An engrossing spy story …a large cast of brave, resourceful and frankly eccentric characters … not the least of Morgan’s achievements is to have triumphantly restored one small but important part of history to the record. –Nigel Jones, Literary Review on Janet Morgan’s book “The Secrets of Rue St Roch”

The little-known Lise Rischard

By Roger Childs

After World War One, the middle-aged wife of a doctor in Luxembourg City, was made a Companion of the British Empire, a chevalier of the Legion d’Honneur and was awarded the Croix de Guerre with Palms. 

What had Lise Rischard done to deserve such high honours? Essentially she had coordinated a very successful, highly complex counter-espionage network based around providing details of what German trains were moving to the Western Front in 1918 – men and materiel. 

A key member of her network was the Belgian adventurer Baschwitz Meau who in June 1918, incredibly, was successfully ballooned across the front lines of the Western Front into Luxembourg, which at the time was under German control. He made contact with Madame Rischard and became a key train-watcher with an amazing ability of being able to recruit others and move unnoticed between cities behind enemy lines.

Madame Rischard recruited her Luxembourg team which included her husband and local stationmasters. As a doctor Camille Rischard had the ideal occupation not to arouse the suspicion of the German authorities and could conveniently visit the railway station.

Recruiting in Paris

Major George Bruce of British Intelligence tracked down Madame Rischard in Paris during 1917 where she was visiting her son. Bruce and his team was based at 41 Rue St Roch in the French capital and he needed an espionage ring in Luxembourg City because it was a lynch-pin in the labyrinthine German rail network. The British and the French had hundreds of spies behind enemy lines, and many were “train spotters” passing on information about the movement of German and Austrian troops and equipment to the Western Front. 

The need for up to date information about what the enemy was planning became more urgent for the Allies after Russia pulled out of the war following the Bolshevik Revolution in November 1917. Although the American had declared war on Germany and Austria-Hungary in late 1917, it took them an age to actually get troops and supplies on the ground.

A major advance by the German was expected before the American forces under General Pershing could be fully mobilized. As anticipated the Ludendorff Offensive began on 21 March 21 1918.

How did the Rischard network operate?

  • Train watchers sent information to Madame Rischard on what trains passed through the Luxembourg City station and what they were carrying– including details of the uniforms of the troops. 
  • She sent the required coded details to local school teacher and academic Joseph Hansen. He was asked to compose sentences in which certain letters appeared in a certain order. Fluency and precision was require in writing about turnip and potato crops, hay supplies, farm equipment, carts for sale etc … incorporating the information British Intelligence needed.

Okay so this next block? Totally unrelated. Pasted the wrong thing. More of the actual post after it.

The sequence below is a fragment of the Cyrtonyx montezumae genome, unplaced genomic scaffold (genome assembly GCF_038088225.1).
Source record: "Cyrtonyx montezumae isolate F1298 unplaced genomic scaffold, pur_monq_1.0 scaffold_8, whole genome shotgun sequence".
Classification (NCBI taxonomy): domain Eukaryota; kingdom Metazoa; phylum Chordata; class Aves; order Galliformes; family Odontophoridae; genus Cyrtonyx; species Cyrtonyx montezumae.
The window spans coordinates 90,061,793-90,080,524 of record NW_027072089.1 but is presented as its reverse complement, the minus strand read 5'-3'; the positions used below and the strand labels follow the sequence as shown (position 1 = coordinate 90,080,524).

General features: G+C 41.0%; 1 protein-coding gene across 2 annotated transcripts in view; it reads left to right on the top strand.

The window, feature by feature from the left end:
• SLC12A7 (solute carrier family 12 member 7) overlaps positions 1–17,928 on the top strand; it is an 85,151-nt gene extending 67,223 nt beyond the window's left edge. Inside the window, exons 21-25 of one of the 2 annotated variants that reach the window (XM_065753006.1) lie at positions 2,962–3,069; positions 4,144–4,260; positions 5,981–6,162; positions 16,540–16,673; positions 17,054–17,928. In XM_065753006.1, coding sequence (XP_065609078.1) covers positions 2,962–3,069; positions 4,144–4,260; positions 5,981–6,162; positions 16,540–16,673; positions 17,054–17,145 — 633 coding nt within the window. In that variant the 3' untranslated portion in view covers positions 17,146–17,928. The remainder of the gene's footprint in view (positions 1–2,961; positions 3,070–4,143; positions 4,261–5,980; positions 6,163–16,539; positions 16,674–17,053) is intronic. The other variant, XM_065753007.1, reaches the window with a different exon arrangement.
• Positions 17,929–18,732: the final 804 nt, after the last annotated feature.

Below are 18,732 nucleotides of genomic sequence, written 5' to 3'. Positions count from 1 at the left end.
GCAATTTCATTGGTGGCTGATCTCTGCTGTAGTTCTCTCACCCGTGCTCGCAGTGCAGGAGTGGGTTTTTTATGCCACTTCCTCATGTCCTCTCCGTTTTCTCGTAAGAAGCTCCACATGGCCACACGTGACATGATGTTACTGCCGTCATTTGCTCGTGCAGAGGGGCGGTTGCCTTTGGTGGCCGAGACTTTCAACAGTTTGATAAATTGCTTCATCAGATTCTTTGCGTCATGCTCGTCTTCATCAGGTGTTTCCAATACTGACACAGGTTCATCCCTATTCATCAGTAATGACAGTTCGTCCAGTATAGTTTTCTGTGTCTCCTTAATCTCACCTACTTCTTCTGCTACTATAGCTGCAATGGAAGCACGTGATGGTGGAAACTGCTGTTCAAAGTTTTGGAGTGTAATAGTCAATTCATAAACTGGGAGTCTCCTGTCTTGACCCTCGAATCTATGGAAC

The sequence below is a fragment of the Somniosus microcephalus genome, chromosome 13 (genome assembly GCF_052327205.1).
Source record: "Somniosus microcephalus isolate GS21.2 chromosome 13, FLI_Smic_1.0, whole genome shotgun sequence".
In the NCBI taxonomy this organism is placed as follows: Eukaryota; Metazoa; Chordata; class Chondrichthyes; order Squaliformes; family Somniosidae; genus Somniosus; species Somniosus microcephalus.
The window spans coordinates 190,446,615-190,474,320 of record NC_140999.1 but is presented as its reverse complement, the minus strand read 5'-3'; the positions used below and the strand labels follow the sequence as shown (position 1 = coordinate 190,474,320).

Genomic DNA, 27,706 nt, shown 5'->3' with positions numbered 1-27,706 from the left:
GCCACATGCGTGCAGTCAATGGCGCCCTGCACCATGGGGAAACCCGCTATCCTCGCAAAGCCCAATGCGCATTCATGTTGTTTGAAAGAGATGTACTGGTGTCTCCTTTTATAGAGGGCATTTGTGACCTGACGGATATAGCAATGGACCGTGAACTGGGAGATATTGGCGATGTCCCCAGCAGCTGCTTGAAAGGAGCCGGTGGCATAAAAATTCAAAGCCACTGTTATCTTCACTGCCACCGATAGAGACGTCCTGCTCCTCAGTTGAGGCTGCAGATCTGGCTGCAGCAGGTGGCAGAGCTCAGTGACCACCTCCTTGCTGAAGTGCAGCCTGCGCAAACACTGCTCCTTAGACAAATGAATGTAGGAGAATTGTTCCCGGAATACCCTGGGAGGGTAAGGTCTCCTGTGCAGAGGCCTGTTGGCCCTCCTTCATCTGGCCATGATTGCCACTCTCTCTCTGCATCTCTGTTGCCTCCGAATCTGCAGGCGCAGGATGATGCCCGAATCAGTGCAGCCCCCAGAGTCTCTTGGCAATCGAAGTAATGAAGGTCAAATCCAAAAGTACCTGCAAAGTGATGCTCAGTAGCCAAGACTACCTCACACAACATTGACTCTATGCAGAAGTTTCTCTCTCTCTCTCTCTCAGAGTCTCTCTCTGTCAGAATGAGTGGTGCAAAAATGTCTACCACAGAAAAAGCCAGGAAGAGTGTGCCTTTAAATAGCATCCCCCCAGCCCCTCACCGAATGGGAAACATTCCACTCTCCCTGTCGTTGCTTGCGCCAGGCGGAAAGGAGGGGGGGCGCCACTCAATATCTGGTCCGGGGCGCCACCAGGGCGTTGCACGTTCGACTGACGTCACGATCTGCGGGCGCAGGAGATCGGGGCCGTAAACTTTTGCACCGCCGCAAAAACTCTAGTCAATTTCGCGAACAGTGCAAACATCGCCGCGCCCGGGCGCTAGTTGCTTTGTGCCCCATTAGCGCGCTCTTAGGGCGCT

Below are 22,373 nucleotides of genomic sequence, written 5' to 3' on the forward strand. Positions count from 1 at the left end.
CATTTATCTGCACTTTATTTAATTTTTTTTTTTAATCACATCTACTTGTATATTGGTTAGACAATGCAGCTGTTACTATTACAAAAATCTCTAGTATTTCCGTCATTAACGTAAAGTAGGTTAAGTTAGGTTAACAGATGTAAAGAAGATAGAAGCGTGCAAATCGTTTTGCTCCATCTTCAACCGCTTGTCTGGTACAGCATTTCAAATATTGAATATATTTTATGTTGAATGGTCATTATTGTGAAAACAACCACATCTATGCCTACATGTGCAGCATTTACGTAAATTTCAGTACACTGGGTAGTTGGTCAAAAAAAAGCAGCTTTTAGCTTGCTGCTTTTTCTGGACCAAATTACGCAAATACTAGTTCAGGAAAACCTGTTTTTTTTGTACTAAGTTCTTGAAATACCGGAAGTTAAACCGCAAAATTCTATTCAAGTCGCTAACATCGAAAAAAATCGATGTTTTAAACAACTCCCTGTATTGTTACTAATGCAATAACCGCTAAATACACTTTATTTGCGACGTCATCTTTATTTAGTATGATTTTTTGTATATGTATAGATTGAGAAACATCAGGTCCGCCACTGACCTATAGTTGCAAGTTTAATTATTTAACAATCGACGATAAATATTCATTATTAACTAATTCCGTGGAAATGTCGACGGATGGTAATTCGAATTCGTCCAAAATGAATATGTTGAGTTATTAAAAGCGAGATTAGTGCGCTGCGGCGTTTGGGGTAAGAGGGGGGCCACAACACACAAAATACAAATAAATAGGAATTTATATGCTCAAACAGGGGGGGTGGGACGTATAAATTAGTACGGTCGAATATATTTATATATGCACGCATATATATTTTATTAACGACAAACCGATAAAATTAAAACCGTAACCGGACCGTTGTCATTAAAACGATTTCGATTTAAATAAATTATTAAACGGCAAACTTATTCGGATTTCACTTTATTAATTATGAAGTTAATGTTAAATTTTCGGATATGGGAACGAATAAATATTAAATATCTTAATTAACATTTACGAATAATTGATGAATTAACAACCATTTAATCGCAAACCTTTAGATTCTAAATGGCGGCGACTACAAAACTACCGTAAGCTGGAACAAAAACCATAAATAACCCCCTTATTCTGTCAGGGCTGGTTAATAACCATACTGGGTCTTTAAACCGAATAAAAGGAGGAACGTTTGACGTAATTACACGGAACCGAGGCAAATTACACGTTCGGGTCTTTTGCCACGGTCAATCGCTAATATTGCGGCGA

• The articles containing the coded messages were sent to Madame Schroell who published them in the agricultural magazine Der Landvert (The Farmer)
  • One of the magazine recipients was Father Cambron who lived in Switzerland.
  • He gave his copy to the British Embassy and they sent it in the diplomatic bag across the border to Paris.
  • Bruce and his team at Rue St Roch decoded the information and sent it to Army General Headquarters.
  • Madame Rischard also sent coded letters to an aunt in Switzerland which also ended up at 41 Rue St Roch.

Her astute, conscientious operation for the Allied cause was a masterpiece in counter-espionage. Security, trust and scrupulous care were essential to the success of the network which may well have shortened the war. The French and British acknowledged the valuable information which came through from Luxembourg. 

The details of the movement of German and Austrian forces and armaments to particular towns and cities near the frontline enabled the allied commanders to anticipate many of the enemy manoeuvres in the Ludendorff Offensive

The Allies had about 6000 agents behind enemy lines in World War One and over 700 were caught, imprisoned or executed. 

No-one in the Rischard network was arrested.

How do we know all this?

The usual pattern for intelligence operations when wars end is to destroy all the evidence and documentation. However Captain Bruce decided to store all the files in a Victorian cabinet. Historian Janet Morgan had married Bruce’s son Robert and in 1995 they unlocked the cabinet to find a treasure trove about the World War One intelligence and all the information about Madame Rischard’s incredibly successful Luxembourg network.

In 2004 Morgan published the amazing story in her superb book The Secrets of Rue St Roch: Hope and Heroism Behind Enemy Lines in the First World War. Leading Great War historian Max Hastings describes it as:  Remarkable … riveting … an account of a picaresque espionage operation which John Buchan would have applauded.

Lise Rischard should be remembered as one of the most remarkable and successful women of the 20th century.